My strategy proved to be a terrible one. I did not make a single shot. The whole game, I was trying so hard to make the dazzling play all by myself that I didn’t even hear my teammates trying to communicate with me. Now that I think of it, I don’t remember passing the ball the entire game. Out of pride, I wanted so badly to be the go-to guy who makes every shot and leads his team to victory. When my pride failed to receive its reward, I became frustrated and even began lashing out at my teammates—teammates who never stopped motivating me even though I was missing shots and we were losing. In the end, we lost as a team, but I was still focused only on myself. This time though, instead of thinking I could do it all, I didn’t think I could do anything. In practice later that week, one of my teammates looked at me and said, “This is a team sport.”

What did it mean to be a part of the team? Processing that thought in my head, I realized something important; all the weight of achieving the goal and winning the game was not solely upon my shoulders. In that first game, I tried to play a game of one versus five and that was never how it was supposed to be. Maybe I can make a few shots here and there, maybe I’ll have a hot hand for a few minutes, maybe I’ll get a steal or two, but every shot and every steal? For whatever reason, I am not going to make it happen all by myself. That’s why I have my team; so they can help me and I can help them and we can achieve something great together.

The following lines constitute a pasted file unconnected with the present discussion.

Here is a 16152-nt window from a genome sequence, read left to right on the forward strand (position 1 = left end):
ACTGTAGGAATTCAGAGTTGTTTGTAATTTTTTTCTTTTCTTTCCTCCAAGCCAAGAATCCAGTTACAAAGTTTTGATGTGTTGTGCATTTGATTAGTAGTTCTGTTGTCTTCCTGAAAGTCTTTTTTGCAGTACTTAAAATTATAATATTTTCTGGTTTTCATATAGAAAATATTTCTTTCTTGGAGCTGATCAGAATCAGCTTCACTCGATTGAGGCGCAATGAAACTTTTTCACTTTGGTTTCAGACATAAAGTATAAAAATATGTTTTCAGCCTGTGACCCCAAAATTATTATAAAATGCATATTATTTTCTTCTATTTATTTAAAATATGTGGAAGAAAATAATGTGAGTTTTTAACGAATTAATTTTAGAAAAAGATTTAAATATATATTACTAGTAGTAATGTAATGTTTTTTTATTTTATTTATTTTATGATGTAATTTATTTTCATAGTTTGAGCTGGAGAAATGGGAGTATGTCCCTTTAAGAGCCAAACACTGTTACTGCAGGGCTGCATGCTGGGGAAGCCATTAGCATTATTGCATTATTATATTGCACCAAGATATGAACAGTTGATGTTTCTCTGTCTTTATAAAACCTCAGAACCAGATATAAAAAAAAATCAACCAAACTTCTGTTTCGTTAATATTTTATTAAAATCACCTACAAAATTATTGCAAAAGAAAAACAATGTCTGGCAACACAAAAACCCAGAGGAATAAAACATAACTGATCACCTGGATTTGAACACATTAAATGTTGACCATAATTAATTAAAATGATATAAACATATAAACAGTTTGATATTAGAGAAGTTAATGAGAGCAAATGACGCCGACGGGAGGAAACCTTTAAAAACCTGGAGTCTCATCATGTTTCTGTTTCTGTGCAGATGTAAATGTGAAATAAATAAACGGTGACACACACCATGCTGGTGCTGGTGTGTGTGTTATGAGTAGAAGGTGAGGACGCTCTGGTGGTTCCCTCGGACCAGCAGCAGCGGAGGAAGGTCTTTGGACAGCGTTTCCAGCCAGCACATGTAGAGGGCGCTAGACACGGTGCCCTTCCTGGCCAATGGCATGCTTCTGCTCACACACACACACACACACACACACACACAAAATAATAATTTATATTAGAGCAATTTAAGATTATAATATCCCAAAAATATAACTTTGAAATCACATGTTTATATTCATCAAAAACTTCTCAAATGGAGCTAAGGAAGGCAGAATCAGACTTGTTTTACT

This concept is not reserved to a field or a court. This concept transcends sports. We need other people, and other people need us. Maybe someone is working to get their grades up, but they struggle to understand the material. They are not stupid or dumb, but they may begin to believe they are. They try and try, studying longer and harder, but the exam is getting closer and they feel that their comprehension of the material has not gotten any stronger than it was when they first started the class. They need someone to show them how to study or to better understand the material.

Maybe someone struggles with depression. Their burden makes them feel alienated, isolated, and alone. They can fight it all they want, but often the thoughts and the feelings seem like an overwhelming adversary. They may think that nobody can do anything to help them, and even if they could, they probably don’t care enough anyway. They take the weight of this fight completely upon their shoulders, and it wears them down so much, what was once only an illness of the mind manifests itself into physical symptoms. They need someone to listen to them and understand them.